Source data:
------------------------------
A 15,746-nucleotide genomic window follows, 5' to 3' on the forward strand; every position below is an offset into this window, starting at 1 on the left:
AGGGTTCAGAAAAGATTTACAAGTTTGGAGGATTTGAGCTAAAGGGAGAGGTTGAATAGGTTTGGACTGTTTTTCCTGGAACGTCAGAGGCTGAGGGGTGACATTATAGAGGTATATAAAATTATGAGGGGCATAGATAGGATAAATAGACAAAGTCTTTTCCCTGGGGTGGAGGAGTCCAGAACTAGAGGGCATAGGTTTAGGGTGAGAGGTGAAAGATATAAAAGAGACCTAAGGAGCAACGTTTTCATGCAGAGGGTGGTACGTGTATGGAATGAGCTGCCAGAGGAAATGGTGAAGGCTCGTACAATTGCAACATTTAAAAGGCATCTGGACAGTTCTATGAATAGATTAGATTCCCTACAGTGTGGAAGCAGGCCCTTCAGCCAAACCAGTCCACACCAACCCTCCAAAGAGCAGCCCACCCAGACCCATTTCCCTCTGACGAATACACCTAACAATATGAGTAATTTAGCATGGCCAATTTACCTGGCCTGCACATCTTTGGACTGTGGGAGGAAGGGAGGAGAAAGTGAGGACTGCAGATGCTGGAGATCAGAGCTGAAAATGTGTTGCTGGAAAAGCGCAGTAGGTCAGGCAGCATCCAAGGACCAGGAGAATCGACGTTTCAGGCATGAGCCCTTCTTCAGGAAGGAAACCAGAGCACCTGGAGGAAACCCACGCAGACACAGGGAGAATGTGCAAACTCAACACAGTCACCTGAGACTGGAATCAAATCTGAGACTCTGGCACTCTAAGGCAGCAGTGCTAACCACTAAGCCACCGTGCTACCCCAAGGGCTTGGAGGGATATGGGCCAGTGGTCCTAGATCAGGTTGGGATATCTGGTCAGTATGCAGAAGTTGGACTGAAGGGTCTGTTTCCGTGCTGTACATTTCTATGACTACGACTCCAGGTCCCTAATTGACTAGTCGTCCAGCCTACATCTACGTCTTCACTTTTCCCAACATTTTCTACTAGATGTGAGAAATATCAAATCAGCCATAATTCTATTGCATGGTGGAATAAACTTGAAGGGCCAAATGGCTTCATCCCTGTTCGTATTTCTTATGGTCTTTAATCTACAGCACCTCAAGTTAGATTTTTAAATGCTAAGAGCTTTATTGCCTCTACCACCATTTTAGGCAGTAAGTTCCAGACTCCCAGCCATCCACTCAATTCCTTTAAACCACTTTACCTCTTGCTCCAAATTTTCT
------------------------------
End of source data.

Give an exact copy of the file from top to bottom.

A 15,746-nucleotide genomic window follows, 5' to 3' on the forward strand; every position below is an offset into this window, starting at 1 on the left:
AGGGTTCAGAAAAGATTTACAAGTTTGGAGGATTTGAGCTAAAGGGAGAGGTTGAATAGGTTTGGACTGTTTTTCCTGGAACGTCAGAGGCTGAGGGGTGACATTATAGAGGTATATAAAATTATGAGGGGCATAGATAGGATAAATAGACAAAGTCTTTTCCCTGGGGTGGAGGAGTCCAGAACTAGAGGGCATAGGTTTAGGGTGAGAGGTGAAAGATATAAAAGAGACCTAAGGAGCAACGTTTTCATGCAGAGGGTGGTACGTGTATGGAATGAGCTGCCAGAGGAAATGGTGAAGGCTCGTACAATTGCAACATTTAAAAGGCATCTGGACAGTTCTATGAATAGATTAGATTCCCTACAGTGTGGAAGCAGGCCCTTCAGCCAAACCAGTCCACACCAACCCTCCAAAGAGCAGCCCACCCAGACCCATTTCCCTCTGACGAATACACCTAACAATATGAGTAATTTAGCATGGCCAATTTACCTGGCCTGCACATCTTTGGACTGTGGGAGGAAGGGAGGAGAAAGTGAGGACTGCAGATGCTGGAGATCAGAGCTGAAAATGTGTTGCTGGAAAAGCGCAGTAGGTCAGGCAGCATCCAAGGACCAGGAGAATCGACGTTTCAGGCATGAGCCCTTCTTCAGGAAGGAAACCAGAGCACCTGGAGGAAACCCACGCAGACACAGGGAGAATGTGCAAACTCAACACAGTCACCTGAGACTGGAATCAAATCTGAGACTCTGGCACTCTAAGGCAGCAGTGCTAACCACTAAGCCACCGTGCTACCCCAAGGGCTTGGAGGGATATGGGCCAGTGGTCCTAGATCAGGTTGGGATATCTGGTCAGTATGCAGAAGTTGGACTGAAGGGTCTGTTTCCGTGCTGTACATTTCTATGACTACGACTCCAGGTCCCTAATTGACTAGTCGTCCAGCCTACATCTACGTCTTCACTTTTCCCAACATTTTCTACTAGATGTGAGAAATATCAAATCAGCCATAATTCTATTGCATGGTGGAATAAACTTGAAGGGCCAAATGGCTTCATCCCTGTTCGTATTTCTTATGGTCTTTAATCTACAGCACCTCAAGTTAGATTTTTAAATGCTAAGAGCTTTATTGCCTCTACCACCATTTTAGGCAGTAAGTTCCAGACTCCCAGCCATCCACTCAATTCCTTTAAACCACTTTACCTCTTGCTCCAAATTTTCT